Aubrey Plaza has been growing on me lately. I wasn’t a fan of the first couple of movies I watched her in. But I’m convinced that she’s perfect for a very specific type of role. And when she finds it, magic happens. The title character in Life After Beth is one of those instances. She’s not asked to be witty and sharp. Though she’s not necessarily a stooge opposite a straight man either, but almost. She’s given a persona where her character thinks she knows how the world works, but her flaws are obliviously revealed through her overzealous actions and false self-confidence.
The film begins as our protagonist, Zach (Dane DeHaan), is mourning the death of his girlfriend, Beth (Plaza). He’s coping with the loss by spending time with her parents (John C. Reilly and Molly Shannon) at their house playing chess and going through her things. Until one day they start ignoring him. They won’t pick up his calls. He shows up at their house and they pretend they’re not there. He gets suspicious because he was under the impression that their growing relationship was mutually valued. But upon sneaking around outside and peering through their windows, he sees something startling. He sees Beth.
It turns out Beth is alive, which initially worries Zach because he thinks that means she faked her death as an option to break up with him. But it’s soon clear that she has actually returned from the dead. She doesn’t know that she ever died and her parents would like to keep it that way. They don’t even want her leaving the house during the daytime in case people see her and start to talk.
I wouldn’t be giving anything away by telling you that Beth is slowly turning into a zombie. So what was once a cause for rejoice has now turned into a nightmare. Zach tries to uncover the mystery while also struggling with the fact that he does, in fact, still love Beth.
What makes Life After Beth work so well is its dedication to abiding by the tonal confines it establishes early on. A magic-realism comedy that perfectly balances surrealistic with sober, all while underpinning everything with this smart tongue-in-cheek humor that’s constantly walking the line between irreverent and acerbic. The jokes stem from the irony created by its parameters.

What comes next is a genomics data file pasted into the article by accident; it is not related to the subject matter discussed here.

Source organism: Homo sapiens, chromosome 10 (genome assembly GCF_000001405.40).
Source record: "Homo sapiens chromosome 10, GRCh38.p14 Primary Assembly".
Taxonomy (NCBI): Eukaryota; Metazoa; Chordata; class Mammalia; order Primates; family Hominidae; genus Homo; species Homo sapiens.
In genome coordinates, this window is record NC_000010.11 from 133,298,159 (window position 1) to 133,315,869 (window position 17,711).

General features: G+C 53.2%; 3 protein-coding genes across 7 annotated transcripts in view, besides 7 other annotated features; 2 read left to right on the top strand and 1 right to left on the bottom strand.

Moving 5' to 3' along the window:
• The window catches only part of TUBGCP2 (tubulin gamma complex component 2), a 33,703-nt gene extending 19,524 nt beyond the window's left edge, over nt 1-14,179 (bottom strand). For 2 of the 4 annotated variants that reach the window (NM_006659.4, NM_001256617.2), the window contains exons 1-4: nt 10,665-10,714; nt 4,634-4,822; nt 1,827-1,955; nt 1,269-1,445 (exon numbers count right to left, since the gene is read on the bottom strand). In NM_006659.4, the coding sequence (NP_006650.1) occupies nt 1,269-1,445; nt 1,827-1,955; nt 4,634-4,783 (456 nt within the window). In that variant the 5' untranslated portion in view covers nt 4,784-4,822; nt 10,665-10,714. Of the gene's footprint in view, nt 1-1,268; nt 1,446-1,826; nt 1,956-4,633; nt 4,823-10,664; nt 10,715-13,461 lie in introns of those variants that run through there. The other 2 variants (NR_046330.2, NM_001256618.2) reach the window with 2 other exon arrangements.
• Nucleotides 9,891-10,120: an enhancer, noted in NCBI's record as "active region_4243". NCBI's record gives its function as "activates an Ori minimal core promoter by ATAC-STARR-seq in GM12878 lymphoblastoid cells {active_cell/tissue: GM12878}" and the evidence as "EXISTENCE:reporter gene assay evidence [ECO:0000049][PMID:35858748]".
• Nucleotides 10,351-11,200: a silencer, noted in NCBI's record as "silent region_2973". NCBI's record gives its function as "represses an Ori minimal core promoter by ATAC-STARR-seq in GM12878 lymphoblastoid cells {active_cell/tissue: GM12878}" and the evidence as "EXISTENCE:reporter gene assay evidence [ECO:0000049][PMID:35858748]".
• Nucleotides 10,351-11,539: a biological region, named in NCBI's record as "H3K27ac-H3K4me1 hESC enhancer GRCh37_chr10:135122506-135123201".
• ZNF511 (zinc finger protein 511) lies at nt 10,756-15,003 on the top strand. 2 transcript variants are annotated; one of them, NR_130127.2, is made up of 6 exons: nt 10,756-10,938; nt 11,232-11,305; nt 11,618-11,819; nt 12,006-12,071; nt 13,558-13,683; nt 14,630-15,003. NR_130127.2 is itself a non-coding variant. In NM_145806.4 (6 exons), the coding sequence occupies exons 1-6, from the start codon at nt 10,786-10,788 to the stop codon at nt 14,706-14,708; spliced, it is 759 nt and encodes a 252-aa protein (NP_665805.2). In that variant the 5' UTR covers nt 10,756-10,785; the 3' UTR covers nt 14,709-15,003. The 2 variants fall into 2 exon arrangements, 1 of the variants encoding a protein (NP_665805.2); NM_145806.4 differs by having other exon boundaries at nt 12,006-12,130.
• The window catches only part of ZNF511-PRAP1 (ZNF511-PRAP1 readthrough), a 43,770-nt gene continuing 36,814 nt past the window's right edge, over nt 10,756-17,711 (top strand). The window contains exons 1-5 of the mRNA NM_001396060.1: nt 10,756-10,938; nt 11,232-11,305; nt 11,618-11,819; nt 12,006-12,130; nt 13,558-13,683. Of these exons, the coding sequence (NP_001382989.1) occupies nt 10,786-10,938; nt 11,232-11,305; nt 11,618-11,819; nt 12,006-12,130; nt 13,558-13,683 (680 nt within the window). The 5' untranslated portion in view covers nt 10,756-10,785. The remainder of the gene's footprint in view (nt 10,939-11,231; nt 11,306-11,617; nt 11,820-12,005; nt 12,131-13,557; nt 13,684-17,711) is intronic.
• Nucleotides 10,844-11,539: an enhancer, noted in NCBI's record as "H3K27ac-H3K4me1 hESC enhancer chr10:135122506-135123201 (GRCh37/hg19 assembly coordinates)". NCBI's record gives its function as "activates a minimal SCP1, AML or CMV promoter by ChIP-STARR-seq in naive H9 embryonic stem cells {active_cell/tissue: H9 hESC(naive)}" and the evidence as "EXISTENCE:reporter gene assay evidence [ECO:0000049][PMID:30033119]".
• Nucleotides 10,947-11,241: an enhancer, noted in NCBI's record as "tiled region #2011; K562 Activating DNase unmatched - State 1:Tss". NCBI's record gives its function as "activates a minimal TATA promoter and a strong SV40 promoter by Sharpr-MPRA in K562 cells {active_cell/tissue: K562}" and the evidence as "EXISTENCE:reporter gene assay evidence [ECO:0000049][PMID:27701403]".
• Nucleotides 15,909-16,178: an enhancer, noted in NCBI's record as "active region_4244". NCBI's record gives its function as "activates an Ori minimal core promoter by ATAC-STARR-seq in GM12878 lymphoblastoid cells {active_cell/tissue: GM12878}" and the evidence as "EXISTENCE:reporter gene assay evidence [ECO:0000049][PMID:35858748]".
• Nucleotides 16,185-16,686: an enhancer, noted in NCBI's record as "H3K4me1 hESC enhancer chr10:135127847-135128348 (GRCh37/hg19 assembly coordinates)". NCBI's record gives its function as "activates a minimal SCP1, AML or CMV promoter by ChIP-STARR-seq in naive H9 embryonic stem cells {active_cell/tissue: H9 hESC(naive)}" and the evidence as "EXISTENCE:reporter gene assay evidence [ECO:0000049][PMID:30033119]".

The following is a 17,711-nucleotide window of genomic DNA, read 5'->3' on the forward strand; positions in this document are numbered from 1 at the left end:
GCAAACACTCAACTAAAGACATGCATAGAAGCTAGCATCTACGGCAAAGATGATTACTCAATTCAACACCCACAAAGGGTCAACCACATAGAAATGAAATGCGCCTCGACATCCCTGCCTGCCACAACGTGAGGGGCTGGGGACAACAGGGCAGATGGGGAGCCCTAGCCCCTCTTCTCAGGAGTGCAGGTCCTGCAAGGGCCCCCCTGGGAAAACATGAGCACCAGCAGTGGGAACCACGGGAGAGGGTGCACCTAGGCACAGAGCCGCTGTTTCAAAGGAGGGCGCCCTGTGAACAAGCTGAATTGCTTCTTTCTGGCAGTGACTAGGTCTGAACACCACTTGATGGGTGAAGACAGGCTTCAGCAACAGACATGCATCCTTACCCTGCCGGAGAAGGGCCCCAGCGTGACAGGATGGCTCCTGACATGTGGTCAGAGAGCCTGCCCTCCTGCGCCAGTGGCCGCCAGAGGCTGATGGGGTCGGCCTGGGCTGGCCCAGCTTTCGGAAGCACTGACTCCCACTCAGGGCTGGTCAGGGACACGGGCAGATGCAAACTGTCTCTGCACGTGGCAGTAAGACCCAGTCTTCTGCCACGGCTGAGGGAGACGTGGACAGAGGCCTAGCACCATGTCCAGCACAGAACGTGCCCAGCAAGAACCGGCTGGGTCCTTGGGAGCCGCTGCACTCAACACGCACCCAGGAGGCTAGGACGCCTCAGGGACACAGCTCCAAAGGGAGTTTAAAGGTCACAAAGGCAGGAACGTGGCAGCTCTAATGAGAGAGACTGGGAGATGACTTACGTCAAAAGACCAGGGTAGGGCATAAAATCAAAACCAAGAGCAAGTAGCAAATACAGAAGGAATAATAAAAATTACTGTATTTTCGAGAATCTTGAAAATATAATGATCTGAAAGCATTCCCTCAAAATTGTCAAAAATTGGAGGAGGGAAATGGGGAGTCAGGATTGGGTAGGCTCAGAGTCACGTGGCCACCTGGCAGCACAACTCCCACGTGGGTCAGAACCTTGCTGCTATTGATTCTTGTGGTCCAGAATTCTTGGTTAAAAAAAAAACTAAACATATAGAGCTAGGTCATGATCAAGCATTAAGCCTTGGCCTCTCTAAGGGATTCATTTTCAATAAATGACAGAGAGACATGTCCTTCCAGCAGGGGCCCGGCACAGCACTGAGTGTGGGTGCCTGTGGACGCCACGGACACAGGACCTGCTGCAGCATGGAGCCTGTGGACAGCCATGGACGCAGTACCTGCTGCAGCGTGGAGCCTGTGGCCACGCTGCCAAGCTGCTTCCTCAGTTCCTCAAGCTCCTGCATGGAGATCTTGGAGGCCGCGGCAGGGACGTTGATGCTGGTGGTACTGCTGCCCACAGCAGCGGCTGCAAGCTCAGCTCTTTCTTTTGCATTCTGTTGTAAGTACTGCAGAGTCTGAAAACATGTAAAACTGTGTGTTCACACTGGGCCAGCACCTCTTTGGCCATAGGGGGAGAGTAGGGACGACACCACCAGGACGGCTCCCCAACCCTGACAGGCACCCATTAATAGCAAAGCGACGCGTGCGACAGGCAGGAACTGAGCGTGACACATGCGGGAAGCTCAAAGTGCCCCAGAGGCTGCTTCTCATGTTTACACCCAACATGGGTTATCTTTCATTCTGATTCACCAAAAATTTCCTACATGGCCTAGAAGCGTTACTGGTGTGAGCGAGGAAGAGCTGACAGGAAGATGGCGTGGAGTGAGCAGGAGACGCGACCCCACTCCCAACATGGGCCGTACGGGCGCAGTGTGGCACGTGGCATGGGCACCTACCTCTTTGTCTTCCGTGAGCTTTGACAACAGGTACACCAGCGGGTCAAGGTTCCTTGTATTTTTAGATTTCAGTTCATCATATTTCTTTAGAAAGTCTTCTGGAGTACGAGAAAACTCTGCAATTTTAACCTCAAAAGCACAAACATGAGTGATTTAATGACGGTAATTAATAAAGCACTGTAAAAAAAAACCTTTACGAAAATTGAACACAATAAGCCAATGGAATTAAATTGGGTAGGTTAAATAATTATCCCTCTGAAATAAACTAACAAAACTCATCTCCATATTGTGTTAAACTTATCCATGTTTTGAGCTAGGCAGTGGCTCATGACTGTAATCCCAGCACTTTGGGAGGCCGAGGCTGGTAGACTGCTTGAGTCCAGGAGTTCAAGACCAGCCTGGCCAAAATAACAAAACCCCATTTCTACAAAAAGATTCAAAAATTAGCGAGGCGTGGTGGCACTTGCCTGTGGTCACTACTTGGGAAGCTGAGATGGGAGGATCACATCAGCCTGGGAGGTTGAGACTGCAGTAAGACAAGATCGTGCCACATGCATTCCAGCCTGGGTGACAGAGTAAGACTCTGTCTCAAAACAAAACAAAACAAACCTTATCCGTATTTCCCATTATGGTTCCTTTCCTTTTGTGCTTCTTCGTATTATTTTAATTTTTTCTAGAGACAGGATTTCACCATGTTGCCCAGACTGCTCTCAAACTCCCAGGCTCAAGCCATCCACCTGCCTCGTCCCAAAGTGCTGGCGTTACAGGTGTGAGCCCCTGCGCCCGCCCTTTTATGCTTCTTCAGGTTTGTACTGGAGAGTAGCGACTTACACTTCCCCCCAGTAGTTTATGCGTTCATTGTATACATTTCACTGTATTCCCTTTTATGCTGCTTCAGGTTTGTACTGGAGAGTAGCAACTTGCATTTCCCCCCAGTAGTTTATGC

The comedy in Life After Beth can be easily missed if not paying enough attention. Subtle moments may come off as throwaways to those who haven’t acquired the taste of this style of humor.
Writer/director Jeff Baena has help from his cast–three member of the all-facetious team, Aubrey Plaza, John C. Reilly, and Molly Shannon. Shannon and Reilly play Beth’s bizarre parents, Geenie and Maury, who remain in denial of their daughter’s condition at the risk of not “looking a gift horse in the mouth”, afraid to question Beth’s return in fear that it’s too good to be true. Geenie obliviously enables Beth’s zombie ways and even lets her daughter snack on her hand at one point. Maury, on the other hand comes up with entertainingly lazy excuses to hide Beth’s situation from her.
The film avoids being plagued with a couple obnoxious supporting characters, notably Zach’s family, by building the world around them in a way that ends up favoring our protagonist.
Life After Beth doesn’t just keep its clever concept stagnant, but always finds somewhere new to go with it. This movie’s main priority is giving us an entertaining what-if premise, even bordering on allegorical, without ever needing to abandon its remarkably consistent tone. The characters are, at times, not quite developed enough (Zach and Beth’s relationship could have been more nuanced), and there are a couple blatant plot holes that do exist, but nothing that truly takes away from all the fun.